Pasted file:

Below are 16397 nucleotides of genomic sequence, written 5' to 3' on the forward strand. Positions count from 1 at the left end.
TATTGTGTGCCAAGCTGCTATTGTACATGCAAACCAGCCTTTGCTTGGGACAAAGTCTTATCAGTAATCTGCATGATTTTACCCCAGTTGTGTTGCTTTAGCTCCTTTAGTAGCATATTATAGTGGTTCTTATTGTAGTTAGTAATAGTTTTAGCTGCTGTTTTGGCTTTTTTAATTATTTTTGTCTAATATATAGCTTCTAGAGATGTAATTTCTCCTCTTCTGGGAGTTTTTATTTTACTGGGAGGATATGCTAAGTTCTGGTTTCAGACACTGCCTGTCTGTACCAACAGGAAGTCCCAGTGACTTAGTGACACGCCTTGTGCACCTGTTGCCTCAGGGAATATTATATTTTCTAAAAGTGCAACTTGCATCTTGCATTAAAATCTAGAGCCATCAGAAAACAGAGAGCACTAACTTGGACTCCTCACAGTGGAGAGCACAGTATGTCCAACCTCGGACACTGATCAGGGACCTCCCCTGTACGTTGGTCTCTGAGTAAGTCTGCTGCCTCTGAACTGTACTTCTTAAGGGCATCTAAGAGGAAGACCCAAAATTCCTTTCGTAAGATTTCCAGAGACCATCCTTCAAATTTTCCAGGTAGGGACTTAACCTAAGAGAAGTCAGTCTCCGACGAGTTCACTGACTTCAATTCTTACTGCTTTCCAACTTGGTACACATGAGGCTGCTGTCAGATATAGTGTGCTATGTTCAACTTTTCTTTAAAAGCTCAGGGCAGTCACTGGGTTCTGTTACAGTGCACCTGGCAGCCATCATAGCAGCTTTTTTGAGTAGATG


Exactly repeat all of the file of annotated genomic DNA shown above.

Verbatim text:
Below are 16397 nucleotides of genomic sequence, written 5' to 3' on the forward strand. Positions count from 1 at the left end.
TATTGTGTGCCAAGCTGCTATTGTACATGCAAACCAGCCTTTGCTTGGGACAAAGTCTTATCAGTAATCTGCATGATTTTACCCCAGTTGTGTTGCTTTAGCTCCTTTAGTAGCATATTATAGTGGTTCTTATTGTAGTTAGTAATAGTTTTAGCTGCTGTTTTGGCTTTTTTAATTATTTTTGTCTAATATATAGCTTCTAGAGATGTAATTTCTCCTCTTCTGGGAGTTTTTATTTTACTGGGAGGATATGCTAAGTTCTGGTTTCAGACACTGCCTGTCTGTACCAACAGGAAGTCCCAGTGACTTAGTGACACGCCTTGTGCACCTGTTGCCTCAGGGAATATTATATTTTCTAAAAGTGCAACTTGCATCTTGCATTAAAATCTAGAGCCATCAGAAAACAGAGAGCACTAACTTGGACTCCTCACAGTGGAGAGCACAGTATGTCCAACCTCGGACACTGATCAGGGACCTCCCCTGTACGTTGGTCTCTGAGTAAGTCTGCTGCCTCTGAACTGTACTTCTTAAGGGCATCTAAGAGGAAGACCCAAAATTCCTTTCGTAAGATTTCCAGAGACCATCCTTCAAATTTTCCAGGTAGGGACTTAACCTAAGAGAAGTCAGTCTCCGACGAGTTCACTGACTTCAATTCTTACTGCTTTCCAACTTGGTACACATGAGGCTGCTGTCAGATATAGTGTGCTATGTTCAACTTTTCTTTAAAAGCTCAGGGCAGTCACTGGGTTCTGTTACAGTGCACCTGGCAGCCATCATAGCAGCTTTTTTGAGTAGATG